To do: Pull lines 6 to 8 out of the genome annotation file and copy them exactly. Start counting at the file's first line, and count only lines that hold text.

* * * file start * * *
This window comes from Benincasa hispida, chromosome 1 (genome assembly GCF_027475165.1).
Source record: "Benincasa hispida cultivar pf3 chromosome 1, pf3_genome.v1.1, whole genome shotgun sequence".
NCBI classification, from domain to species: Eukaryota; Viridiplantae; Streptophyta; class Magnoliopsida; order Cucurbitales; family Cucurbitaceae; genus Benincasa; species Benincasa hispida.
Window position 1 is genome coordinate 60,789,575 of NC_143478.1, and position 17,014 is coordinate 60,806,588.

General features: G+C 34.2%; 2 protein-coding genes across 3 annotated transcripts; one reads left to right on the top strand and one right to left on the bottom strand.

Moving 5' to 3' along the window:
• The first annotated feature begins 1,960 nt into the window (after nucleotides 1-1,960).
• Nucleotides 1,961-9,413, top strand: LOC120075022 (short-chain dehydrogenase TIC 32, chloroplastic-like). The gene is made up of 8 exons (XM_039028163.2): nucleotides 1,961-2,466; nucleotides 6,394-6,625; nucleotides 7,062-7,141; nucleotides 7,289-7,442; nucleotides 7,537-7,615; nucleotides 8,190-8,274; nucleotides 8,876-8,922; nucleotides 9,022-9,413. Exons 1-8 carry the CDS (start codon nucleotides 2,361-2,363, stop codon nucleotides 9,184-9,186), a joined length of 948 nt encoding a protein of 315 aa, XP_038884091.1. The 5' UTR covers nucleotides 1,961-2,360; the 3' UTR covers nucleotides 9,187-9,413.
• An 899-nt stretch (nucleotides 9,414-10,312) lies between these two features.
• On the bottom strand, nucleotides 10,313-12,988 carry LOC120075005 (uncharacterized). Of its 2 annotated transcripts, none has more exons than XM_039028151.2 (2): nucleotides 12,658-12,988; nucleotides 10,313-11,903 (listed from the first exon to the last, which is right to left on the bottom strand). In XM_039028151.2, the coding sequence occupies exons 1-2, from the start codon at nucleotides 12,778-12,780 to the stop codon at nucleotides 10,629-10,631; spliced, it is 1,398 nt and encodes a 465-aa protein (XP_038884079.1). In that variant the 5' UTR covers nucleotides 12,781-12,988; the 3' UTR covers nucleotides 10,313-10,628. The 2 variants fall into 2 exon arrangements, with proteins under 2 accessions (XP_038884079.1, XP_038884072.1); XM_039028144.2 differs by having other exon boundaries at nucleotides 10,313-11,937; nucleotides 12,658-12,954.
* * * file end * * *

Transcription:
Moving 5' to 3' along the window:
• The first annotated feature begins 1,960 nt into the window (after nucleotides 1-1,960).
• Nucleotides 1,961-9,413, top strand: LOC120075022 (short-chain dehydrogenase TIC 32, chloroplastic-like). The gene is made up of 8 exons (XM_039028163.2): nucleotides 1,961-2,466; nucleotides 6,394-6,625; nucleotides 7,062-7,141; nucleotides 7,289-7,442; nucleotides 7,537-7,615; nucleotides 8,190-8,274; nucleotides 8,876-8,922; nucleotides 9,022-9,413. Exons 1-8 carry the CDS (start codon nucleotides 2,361-2,363, stop codon nucleotides 9,184-9,186), a joined length of 948 nt encoding a protein of 315 aa, XP_038884091.1. The 5' UTR covers nucleotides 1,961-2,360; the 3' UTR covers nucleotides 9,187-9,413.